Sir Dave Brailsford became head of British Cycling in 2002. He adopted a fractured program that had only won a single gold medal in its 76-year history. Despite this, Dave decided he wanted British Cycling to take the top place on the Olympic podium one day. However, he also knew that aiming for gold would be too daunting.
As a former professional cycler who holds an MBA, he became fascinated with Kaizen and other process-improvement techniques. Taking this knowledge, he thought about the possibility of applying a theory of marginal gains to cycling. This idea focuses on thinking small, not big, and adopting a philosophy of continuous improvement through the aggregation of marginal gains.
Dave took the chance and then went about breaking down everything they could think of that goes into competing on a bike and improved each element by 1%. They did things like making small improvements to aerodynamics, analyzed the mechanics’ area, hired a surgeon to teach proper hand-washing to avoid illnesses, brought their mattresses and pillows so their athletes could sleep in the same posture every night, and many other similar improvements.
Within two years, Britain’s first-ever professional cycling team won the Tour De France and won four of the five within five years. At the 2008 Beijing Olympics, the team won seven out of 10 gold medals, and they repeated their success at the London Olympics four years later.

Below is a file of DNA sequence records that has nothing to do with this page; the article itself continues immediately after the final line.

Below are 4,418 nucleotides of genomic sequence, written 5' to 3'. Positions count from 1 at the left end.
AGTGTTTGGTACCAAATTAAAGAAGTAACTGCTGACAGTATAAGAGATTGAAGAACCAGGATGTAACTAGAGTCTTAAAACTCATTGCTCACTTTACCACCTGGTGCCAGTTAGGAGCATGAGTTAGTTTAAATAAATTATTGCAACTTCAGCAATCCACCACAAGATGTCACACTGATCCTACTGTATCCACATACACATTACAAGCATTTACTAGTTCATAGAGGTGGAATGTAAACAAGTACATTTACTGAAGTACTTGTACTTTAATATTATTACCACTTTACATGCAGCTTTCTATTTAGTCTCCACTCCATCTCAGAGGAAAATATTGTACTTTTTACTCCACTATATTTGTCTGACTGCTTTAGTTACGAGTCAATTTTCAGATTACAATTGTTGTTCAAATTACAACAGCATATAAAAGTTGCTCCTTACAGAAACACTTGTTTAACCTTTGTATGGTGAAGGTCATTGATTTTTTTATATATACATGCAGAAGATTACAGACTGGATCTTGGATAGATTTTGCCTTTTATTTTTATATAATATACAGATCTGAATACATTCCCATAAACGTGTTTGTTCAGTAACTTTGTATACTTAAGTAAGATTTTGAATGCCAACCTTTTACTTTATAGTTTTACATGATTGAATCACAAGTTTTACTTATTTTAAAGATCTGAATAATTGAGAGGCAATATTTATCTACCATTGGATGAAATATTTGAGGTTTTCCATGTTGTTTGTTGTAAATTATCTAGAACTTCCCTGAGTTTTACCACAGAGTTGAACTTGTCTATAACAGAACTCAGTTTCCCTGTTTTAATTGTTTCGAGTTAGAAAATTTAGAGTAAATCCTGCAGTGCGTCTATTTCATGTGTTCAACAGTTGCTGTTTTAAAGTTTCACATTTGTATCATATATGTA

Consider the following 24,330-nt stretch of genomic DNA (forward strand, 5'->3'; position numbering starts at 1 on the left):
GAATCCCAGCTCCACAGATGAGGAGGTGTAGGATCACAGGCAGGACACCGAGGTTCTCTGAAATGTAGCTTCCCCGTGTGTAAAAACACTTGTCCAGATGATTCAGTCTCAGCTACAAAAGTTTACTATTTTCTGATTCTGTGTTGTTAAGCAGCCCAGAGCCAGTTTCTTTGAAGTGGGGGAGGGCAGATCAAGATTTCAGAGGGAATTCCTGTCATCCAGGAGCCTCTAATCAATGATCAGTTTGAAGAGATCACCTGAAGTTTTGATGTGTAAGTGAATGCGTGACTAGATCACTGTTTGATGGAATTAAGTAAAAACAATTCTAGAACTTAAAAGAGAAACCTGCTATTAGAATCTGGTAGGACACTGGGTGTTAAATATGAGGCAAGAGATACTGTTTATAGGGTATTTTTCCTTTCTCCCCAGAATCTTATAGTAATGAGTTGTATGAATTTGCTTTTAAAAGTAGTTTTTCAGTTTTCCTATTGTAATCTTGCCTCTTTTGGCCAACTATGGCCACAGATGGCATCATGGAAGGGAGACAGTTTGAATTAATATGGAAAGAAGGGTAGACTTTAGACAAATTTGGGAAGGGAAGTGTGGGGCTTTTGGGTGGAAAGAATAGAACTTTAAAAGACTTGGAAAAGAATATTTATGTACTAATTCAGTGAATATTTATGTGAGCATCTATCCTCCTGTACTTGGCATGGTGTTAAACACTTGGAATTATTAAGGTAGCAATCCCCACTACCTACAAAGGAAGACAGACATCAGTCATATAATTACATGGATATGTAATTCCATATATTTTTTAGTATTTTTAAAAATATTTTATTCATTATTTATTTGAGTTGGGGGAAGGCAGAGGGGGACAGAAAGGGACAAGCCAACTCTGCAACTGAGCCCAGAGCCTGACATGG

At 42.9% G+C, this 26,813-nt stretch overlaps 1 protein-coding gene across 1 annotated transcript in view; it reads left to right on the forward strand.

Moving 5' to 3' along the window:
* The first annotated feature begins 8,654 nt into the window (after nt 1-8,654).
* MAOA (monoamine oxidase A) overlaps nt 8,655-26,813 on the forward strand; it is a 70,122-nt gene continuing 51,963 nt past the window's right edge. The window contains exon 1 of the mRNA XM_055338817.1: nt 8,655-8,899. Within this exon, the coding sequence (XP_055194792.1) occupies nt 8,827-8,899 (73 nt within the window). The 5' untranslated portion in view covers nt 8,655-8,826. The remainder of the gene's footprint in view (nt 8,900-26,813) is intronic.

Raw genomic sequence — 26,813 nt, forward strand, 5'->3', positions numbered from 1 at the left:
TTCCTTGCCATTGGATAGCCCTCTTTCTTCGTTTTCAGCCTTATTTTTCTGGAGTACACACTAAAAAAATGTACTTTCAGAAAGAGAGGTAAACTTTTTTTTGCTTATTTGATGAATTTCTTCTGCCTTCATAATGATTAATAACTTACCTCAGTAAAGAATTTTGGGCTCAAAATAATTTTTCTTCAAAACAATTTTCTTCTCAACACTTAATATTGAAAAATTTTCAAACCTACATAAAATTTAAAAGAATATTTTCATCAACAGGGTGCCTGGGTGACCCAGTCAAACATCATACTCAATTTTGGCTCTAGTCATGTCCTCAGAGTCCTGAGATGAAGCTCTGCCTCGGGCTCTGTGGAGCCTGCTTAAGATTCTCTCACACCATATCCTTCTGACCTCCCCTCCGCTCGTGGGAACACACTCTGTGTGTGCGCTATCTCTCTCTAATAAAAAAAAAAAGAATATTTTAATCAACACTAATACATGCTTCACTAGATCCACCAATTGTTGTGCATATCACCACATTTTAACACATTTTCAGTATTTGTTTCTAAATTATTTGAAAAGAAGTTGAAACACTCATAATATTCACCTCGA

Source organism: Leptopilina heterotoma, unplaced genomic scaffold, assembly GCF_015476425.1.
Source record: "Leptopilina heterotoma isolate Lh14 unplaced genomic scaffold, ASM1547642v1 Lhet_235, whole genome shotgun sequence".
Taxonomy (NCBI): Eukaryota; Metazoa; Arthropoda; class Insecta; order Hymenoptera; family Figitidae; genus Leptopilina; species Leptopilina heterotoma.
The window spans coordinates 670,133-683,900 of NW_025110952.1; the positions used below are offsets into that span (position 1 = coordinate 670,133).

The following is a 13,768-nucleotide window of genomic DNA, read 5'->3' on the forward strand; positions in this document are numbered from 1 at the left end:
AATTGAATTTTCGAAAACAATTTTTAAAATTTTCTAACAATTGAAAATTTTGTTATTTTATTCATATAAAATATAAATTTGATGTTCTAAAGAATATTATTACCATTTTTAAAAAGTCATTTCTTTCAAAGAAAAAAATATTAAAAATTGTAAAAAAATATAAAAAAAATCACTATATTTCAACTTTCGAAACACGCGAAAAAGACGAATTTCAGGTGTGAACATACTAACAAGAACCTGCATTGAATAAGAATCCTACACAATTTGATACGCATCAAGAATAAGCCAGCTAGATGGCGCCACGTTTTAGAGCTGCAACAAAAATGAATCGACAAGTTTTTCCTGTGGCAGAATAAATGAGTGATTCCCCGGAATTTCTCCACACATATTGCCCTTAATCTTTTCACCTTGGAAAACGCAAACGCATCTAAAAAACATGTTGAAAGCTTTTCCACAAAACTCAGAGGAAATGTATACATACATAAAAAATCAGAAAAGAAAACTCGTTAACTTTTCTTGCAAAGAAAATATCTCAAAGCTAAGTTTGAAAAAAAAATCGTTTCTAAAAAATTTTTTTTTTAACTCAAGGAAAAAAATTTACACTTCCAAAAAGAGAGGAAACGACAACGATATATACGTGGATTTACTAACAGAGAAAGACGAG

In summary, Dave said, “Forget about perfection; focus on progression and compound the improvements.” A 1% improvement may seem insignificant on its own, but it makes a massive difference over time. Today think about the areas in your life which could use a 1% improvement.
Answer and Journal the Following
Read and meditate on Galatians 6:9.
What area or areas in your life could use a 1% improvement? Pray and ask God for insight.
Meditate / Make It Real:
Determine how you will make minor improvements in those areas and what makes it so important. What is your plan of action?
Share / Show:
Share what you’ve learned with someone else.